Report: NC Law Enforcement More Likely to Search Black Drivers
Recent headlines in local and national news have detailed the traffic stop in South Carolina that resulted in a white officer fatally shooting a black man. According to reports, the victim ran from his vehicle during a routine traffic stop. While details of that incident are still emerging, it has put a spotlight on the racial disparities involved in traffic stops. As a recent report illustrates, black drivers may be unfairly targeted.
The University of North Carolina Chapel Hill Department of Political Science examined data from 2014 traffic stops in more than a dozen communities across the state, including Charlotte. Researchers found that black drivers were searched twice as often as white drivers. Data from the Charlotte-Mecklenburg Police Department reveals that 1.4 million traffic stops were made in the area in 2014, and black drivers had a search rate that was double that of white drivers. The study found similar gaps in other communities as well.
The local statistics mirror what is happening across the country. The U.S. Justice Department released a report in 2013 that stated that 1 in every 10 Americans was pulled over for a traffic violation in 2011. The report also found:
- Relatively more black drivers were pulled over than whites.
- Black drivers were 31 percent more likely to be pulled over than whites and 23 percent more likely to be pulled over than Hispanics.
- American Indians were the most likely to be pulled over.
The Justice Department also found that 5 percent of African Americans were never given any reason for the traffic stop, compared to 2.6 percent of whites and 3.3 percent of Hispanics. Minorities were also more likely to be subject to searches and seizures.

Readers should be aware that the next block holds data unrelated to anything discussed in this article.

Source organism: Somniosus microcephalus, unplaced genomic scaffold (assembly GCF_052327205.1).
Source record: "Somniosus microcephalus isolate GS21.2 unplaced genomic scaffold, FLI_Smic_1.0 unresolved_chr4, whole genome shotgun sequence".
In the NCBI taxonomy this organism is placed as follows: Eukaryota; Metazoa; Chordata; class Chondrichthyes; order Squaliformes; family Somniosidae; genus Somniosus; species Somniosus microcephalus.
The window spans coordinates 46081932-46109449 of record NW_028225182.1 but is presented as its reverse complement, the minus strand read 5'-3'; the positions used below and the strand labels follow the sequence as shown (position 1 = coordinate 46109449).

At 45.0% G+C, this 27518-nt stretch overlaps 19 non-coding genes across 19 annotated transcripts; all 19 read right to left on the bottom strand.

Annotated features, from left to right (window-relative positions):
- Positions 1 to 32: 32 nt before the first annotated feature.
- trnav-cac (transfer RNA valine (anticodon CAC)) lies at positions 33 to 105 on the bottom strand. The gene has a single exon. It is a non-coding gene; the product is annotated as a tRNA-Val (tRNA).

Know Your Rights
Anytime law enforcement officers pull over a vehicle, they must have probable cause. Unfortunately, probable cause can be subjective: officers may claim they saw the vehicle swerve or determine the driver made an “unsafe” decision. By law, however, officers may not use a traffic stops as a pretext to launch an investigation. In other words, a legal traffic stop does not justify an unnecessary search of the vehicle or person. Law enforcement must still have probable cause to search a vehicle.
It is possible to fight a traffic stop’s legitimacy by bringing a motion to suppress. In these instances, it is often the driver’s word against the police officer’s. At Nosal & Jeter, LLP one of our attorneys is former officer who has a deep understanding of what a routine traffic stop should look like – and what violates the law. Allow us to help you fight your ticket today.
Source: WBTV, “Study: Black drivers more likely to get searched during traffic stops in NC,” Steve Crump, April 13, 2015